I suspect that most of the teas are actually tea gardens of various types, and not the trek-into-the-mountains-large-tree actual gushu teas, but whatever. I will just call them gushu because they do, and because who cares? At this point the rabbit holes are so deep and so long there is no way a casual buyer like myself, and probably you, can possibly sort out truth from fiction. 

The reality is that this seller is really no worse than any other at this point. I can ignore all the BS and just deal with the tea in front of me, which isn't Yiwu, but still costs 207 quid (more in my underperforming American dollars) and I wonder why I should pay this much money for a non-Yiwu tea and Autumn tea to boot, when I can pay that much for fairly decent Spring Yiwu tea from my choice of other vendors. We aren't at the point yet where decent spring Yiwu is so out of reach that autumn teas are the only affordable option. Though that may well change in coming years, who knows? 

It was getting dark out 
so I did brighten the image a bit.

Here we are in spring 2021. So, Father, how is this year different from other years? We are still at it with a lack of real transparency and really every vendor you look at has these issues yet. Whether it's outright rabbit hole, or a lack of clarity, we always have something of confusion when buying puerh tea and no possible way to remedy that confusion. Go ahead, message a vendor and see how far you get. 

At the same time, I kind of feel for vendors because they all have to advertise in some way, and what's different in 2021 is how truly distasteful puerh tea buying is this year. The usual vendor BS along with the price BS pressured onto factory teas sit alongside coming increases in shipping costs, and everything sits alongside job losses, funeral pyres and refrigerated trucks of dead people. Everybody who is lying or even just sardonic on Twitter comes across as distasteful. The puerh scene itself is distasteful with all the hazing and jockeying for positioning by people who feel ego-bruised if someone doesn't like their overstored factory tea. You can't even show off your proud purchases without someone nailing you for something.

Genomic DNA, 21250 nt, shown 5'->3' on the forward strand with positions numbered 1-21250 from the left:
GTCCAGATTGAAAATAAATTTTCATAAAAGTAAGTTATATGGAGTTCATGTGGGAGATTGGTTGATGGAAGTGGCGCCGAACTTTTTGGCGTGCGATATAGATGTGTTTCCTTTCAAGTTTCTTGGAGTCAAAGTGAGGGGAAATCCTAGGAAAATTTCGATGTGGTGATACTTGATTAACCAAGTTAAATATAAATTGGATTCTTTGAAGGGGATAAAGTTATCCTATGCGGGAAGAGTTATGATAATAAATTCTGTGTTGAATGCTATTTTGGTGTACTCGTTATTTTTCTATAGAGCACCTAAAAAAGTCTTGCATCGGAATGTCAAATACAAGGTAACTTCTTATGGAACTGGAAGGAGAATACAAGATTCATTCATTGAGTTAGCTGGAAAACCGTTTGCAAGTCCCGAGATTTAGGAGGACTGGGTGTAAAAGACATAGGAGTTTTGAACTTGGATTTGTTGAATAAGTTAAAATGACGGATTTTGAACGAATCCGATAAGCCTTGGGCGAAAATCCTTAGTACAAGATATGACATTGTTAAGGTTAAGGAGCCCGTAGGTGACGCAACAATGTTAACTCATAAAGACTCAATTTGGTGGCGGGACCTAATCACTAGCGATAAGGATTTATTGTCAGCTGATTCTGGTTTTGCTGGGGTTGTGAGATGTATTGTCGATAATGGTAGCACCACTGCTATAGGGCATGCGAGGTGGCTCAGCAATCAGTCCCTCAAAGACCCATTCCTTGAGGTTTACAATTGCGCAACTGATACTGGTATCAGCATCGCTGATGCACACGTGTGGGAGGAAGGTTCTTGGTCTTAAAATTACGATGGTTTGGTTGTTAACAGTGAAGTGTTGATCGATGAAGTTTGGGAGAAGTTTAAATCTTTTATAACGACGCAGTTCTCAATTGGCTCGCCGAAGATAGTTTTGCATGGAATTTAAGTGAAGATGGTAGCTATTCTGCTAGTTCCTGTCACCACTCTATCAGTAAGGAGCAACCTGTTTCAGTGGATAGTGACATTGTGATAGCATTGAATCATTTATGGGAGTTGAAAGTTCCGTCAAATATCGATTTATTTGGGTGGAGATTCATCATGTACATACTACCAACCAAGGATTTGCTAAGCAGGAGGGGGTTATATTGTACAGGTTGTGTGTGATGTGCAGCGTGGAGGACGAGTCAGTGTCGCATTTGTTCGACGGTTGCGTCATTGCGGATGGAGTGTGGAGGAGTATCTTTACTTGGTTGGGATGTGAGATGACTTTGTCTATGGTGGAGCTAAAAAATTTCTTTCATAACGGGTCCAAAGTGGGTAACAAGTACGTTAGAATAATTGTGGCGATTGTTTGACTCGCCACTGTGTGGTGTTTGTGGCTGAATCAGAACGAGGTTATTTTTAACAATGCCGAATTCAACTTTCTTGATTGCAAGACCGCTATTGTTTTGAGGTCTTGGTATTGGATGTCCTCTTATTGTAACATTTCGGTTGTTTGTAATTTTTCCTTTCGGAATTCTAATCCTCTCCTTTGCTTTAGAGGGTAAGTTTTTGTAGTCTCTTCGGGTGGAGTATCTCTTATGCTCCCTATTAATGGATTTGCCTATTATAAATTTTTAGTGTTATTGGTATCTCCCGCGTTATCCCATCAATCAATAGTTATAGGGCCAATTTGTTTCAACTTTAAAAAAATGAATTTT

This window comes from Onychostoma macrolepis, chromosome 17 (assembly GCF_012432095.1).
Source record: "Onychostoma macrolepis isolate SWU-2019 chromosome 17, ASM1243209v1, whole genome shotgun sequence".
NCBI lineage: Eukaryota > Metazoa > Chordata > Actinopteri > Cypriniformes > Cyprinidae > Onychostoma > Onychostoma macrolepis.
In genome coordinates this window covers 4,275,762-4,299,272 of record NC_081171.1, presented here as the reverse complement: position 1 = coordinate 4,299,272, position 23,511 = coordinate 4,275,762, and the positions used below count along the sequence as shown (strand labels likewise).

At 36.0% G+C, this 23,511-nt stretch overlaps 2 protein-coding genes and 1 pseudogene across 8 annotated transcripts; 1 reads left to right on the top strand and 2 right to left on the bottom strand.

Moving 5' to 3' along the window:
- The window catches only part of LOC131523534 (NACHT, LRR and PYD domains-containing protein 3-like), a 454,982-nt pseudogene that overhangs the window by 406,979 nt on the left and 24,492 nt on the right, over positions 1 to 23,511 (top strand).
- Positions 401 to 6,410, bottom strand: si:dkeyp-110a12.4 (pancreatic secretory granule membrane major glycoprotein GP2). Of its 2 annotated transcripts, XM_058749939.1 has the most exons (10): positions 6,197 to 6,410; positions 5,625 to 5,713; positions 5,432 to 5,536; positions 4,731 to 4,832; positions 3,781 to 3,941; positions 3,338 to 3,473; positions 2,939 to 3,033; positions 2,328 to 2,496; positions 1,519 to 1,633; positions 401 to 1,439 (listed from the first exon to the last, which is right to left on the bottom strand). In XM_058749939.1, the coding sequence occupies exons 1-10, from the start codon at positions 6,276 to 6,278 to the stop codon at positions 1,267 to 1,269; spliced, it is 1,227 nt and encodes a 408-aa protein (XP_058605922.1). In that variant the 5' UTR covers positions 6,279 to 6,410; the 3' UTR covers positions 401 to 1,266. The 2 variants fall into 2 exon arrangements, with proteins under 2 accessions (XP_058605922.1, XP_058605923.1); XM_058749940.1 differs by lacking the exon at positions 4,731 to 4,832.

Just advertising your tea for sale comes across as blithely ignoring the ugly reality so much of the world is now in, even though we know commerce needs to continue or we are all screwed. Even my ex in Guangzhou writes "the pandemic seems so far away" outside China though he is lining up this week for an acid Covid test after a neighborhood Covid cluster was found. Normally I can channel my anti-social tea buying self into taking advantage of online confusion or negative chatter to scoop up what others deign to ignore, but the dead bodies and distasteful tea scene are too much even for distasteful me to chatter happily as I usually would. We also have rising meat prices and outright cat food shortages, gas is going up and so are my utilities. Wisconsin store cow butter is not softening at room temperature, suggesting possibly palm oil meal feeding, an outright consumer betrayal which absolutely sends me into a tizzy. Along with that horror I see prices of stuff going up that once up don't go back down. The US postal service is talking increases again and you know that once they go up, they don't go back down either. 

First steep after the rinse.

Maybe some people can shut out all the din and continue their happy tea buying. But what else can redeem the tea scene at this point? We do have the Enlightenment and Daoist people, though mostly puerh is free of a lot of this perspective unless you consider the Qi Hagiography picked-by-monks etc. But I suspect that many puerh peeps prefer a scientific view, one narrowed down to exclude even the health gurus proclaiming the blood pressure benefits of puerh. If that's the case, then all you're really left with is what the vendors tell you, or what the online tea scene tells you, and all of that kinda sucks right now.